By Sian Norris
"Forced marriage is something that can destroy you," Fatou explains. "You can't have the peace that you want. You don't have a life."
Fatou came to the UK to study from the Gambia. She was looking forward to graduating and starting her working life, when her dreams fell apart. Six years ago, her father demanded she return to Gambia and marry a man much older than herself. Before the marriage took place, she would have to undergo female genital mutilation (FGM).
"I grew up in a very traditional household," Fatou explains. She is currently living with a British family via a charity that supports people seeking asylum. "My father wanted me to be educated because education would increase my value to a husband. It was normal at home. But living in the UK, I realised my father does not have the right to force me to marry."
Fatou claimed asylum. She explained to the Home Office that she faced forced marriage if she returned to her home country and later told them she also faced FGM. Her asylum claim, however, was refused. Fatou was now homeless, destitute and facing deportation. People refused asylum are not entitled to any state support and they are not allowed to work. She appealed the decision, but was once again refused.
"In my appeal hearing, the woman from the Home Office said the reason I don't want to go back is because I am used to the lifestyle here," Fatou says. The emotion in her voice is palpable, even over Zoom. "I was really disappointed for her to say that because she never knew what kind of life I had back home. And here I don't have a life."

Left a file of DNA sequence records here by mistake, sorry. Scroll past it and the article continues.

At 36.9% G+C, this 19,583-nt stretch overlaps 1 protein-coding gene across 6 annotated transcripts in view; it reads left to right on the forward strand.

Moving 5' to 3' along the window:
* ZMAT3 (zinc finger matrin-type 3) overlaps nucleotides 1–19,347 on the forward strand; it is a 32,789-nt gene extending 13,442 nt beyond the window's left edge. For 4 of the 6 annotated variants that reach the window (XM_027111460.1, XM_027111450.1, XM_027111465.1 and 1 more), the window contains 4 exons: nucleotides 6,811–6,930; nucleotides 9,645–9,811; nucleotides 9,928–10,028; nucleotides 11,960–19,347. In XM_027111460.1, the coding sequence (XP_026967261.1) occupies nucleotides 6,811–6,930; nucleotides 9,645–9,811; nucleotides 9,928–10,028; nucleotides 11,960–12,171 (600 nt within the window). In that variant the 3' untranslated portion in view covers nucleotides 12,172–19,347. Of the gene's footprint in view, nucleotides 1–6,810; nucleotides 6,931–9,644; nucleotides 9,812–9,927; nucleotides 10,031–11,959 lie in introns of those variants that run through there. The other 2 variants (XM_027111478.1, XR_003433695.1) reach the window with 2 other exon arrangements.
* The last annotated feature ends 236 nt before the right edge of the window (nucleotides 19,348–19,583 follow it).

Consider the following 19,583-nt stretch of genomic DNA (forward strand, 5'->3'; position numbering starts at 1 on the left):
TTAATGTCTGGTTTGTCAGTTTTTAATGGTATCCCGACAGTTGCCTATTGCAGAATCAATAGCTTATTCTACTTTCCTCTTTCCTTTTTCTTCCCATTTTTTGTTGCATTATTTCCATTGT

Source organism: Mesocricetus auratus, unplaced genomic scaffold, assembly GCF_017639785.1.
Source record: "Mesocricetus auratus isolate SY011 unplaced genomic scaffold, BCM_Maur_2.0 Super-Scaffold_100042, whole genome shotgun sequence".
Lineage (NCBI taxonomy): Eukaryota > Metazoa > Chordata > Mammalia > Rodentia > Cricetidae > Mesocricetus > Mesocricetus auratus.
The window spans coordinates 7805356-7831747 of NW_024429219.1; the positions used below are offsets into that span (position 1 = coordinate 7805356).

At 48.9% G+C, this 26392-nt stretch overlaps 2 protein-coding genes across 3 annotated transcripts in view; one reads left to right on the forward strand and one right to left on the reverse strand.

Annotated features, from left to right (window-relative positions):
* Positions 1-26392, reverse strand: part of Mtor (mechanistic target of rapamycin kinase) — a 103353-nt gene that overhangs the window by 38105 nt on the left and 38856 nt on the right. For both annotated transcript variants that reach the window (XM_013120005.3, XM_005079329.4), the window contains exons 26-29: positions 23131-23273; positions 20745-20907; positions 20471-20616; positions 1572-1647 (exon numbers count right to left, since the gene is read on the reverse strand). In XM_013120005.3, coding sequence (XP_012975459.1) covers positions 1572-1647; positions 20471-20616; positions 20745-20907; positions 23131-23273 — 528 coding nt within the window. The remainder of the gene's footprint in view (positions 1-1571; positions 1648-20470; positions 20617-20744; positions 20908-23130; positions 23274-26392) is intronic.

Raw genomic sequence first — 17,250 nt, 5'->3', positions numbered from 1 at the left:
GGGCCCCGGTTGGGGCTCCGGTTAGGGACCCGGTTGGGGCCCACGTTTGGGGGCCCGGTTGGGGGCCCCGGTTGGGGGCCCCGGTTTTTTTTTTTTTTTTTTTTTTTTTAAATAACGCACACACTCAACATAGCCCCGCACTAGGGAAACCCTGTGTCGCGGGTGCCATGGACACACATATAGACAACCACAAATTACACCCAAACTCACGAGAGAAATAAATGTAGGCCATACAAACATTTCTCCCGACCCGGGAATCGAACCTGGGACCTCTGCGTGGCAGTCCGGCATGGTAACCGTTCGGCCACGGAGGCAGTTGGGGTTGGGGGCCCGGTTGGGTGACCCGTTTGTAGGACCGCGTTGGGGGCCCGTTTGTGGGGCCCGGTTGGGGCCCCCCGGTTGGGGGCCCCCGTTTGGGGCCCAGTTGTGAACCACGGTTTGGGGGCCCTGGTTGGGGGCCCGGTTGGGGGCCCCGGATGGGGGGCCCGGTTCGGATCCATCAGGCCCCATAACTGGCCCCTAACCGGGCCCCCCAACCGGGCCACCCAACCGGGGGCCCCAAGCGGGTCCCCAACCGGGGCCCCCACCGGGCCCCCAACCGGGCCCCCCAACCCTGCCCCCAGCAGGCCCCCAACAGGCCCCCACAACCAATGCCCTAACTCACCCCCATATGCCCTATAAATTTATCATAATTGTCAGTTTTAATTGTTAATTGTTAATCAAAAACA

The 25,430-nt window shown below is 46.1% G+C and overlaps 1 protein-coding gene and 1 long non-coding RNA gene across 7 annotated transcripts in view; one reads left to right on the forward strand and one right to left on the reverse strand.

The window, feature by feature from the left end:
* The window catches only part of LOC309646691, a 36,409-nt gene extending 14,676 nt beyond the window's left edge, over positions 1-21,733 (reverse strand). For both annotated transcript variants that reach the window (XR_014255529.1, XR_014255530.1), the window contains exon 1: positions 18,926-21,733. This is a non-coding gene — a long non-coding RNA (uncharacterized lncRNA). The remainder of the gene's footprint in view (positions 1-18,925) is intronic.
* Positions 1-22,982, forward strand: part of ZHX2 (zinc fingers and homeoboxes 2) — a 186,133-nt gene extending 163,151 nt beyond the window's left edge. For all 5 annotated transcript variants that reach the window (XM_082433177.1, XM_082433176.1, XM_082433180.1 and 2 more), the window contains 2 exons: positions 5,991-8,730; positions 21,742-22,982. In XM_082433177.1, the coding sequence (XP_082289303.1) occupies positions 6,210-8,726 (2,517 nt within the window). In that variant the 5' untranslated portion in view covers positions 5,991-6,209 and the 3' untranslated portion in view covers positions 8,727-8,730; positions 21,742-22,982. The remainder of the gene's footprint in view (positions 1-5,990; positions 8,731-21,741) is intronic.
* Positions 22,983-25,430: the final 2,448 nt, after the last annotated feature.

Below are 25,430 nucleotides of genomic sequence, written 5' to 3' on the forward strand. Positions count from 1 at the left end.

Fatou is now raising money to appeal her case via a judicial review. She believes her claim was refused for three reasons. The first is that during her initial interview with the Home Office, she didn't mention her mother had undergone FGM. In fact, they didn't ask her this question. She assumed the Home Office would understand that in Gambia almost all women of her mother's generation would have had FGM. Instead, the Home Office decided Fatou was not at risk.
"When women claim asylum they are treated with suspicion," human rights barrister Charlotte Proudman explains. "In that first interview with Home Office officials, in clinical environments with people who may lack a cultural understanding or understanding of gender-based violence, women are expected to relive their trauma and tell their entire story. And if they don't tell the story in the way they are expected to, they are often seen as liars."